Without federal funding, little of the basic research that scientists want to do is likely to go forward. For many years Congress has prohibited federal funding of any research that destroys human embryos. With time for further deliberation and further scientific work to indicate whether it is necessary to create embryos to develop stem cell and other therapies, it is possible, I think, a consensus will emerge on the appropriate national policy to govern this very contentious issue.

Now, that consensus might be to go forward and to provide federal funding for the work, or it might be to refrain from permitting production of research embryos because of the moral objections and because there are alternative research approaches to developing therapies.

The issue of whether to approve cloning for research is not ripe for policy resolution. It's not ethically ripe, and it's not scientifically ripe. It's too early to know whether or not people in this country believe that possible gains to patients justify the risks and losses that could come from creating embryos for research, and it's too early to know what we would be giving up if we refrained from taking this step.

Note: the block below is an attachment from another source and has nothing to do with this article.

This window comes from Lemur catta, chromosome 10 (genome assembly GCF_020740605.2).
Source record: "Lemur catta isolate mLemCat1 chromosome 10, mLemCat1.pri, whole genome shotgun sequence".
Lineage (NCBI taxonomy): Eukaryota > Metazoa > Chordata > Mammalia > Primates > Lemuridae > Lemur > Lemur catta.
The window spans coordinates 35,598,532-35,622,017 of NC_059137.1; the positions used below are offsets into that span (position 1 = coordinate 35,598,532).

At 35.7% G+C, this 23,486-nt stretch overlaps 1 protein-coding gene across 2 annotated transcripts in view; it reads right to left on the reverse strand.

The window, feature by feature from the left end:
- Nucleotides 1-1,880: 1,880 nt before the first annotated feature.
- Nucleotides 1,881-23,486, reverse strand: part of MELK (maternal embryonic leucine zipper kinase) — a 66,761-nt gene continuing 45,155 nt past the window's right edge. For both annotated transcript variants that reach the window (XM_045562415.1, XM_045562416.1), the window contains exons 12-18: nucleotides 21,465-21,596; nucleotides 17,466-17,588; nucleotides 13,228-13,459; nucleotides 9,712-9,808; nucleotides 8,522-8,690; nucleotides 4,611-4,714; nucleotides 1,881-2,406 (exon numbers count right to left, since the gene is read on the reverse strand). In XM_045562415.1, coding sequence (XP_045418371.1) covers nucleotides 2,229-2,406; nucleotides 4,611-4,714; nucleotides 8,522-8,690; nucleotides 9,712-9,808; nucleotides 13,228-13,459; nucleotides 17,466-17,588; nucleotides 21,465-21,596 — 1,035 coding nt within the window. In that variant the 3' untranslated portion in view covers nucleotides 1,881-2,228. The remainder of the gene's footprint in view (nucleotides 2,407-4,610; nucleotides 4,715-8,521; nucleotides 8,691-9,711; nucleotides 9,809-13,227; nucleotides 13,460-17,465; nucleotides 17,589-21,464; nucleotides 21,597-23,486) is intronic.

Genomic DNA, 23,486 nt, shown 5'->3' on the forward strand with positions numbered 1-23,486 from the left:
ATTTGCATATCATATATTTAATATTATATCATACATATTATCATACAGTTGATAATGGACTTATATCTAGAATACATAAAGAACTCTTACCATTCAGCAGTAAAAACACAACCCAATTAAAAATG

Possible benefits to patients are not the only ethical consideration bearing on research policy, and studying stem cells from cloned embryos is not the sole avenue to delivering benefits to patients.

In the next four years, there will be many other research opportunities to investigate the potential benefits that stem cell studies could produce and many other opportunities to benefit patients through better delivery of existing health care services.

These alternatives will, I hope, be pursued during four years of continued deliberation over the creation of embryos for research purposes.

Thank you.


Paul McHugh.

DR. McHUGH: Thank you very much, Leon.

I wanted to comment on this report and my position on it in relationship to my views of SCNT, or somatic cell nuclear transplant, that I have articulated at this table and have put at the end of the report.

As you know, I believe that SCNT is an issue of wonderful new discovery in cellular biology and it represents a form of biological engineering that, at least at its onset, produces cells and not human beings, and that those cells, therefore, are licit to be used in various ways.

I don't want to further that discussion right at the moment, but I do want to draw from that why I then choose to speak about a moratorium here, as our country thinks further about the implications of the use of this form of biological engineering and study.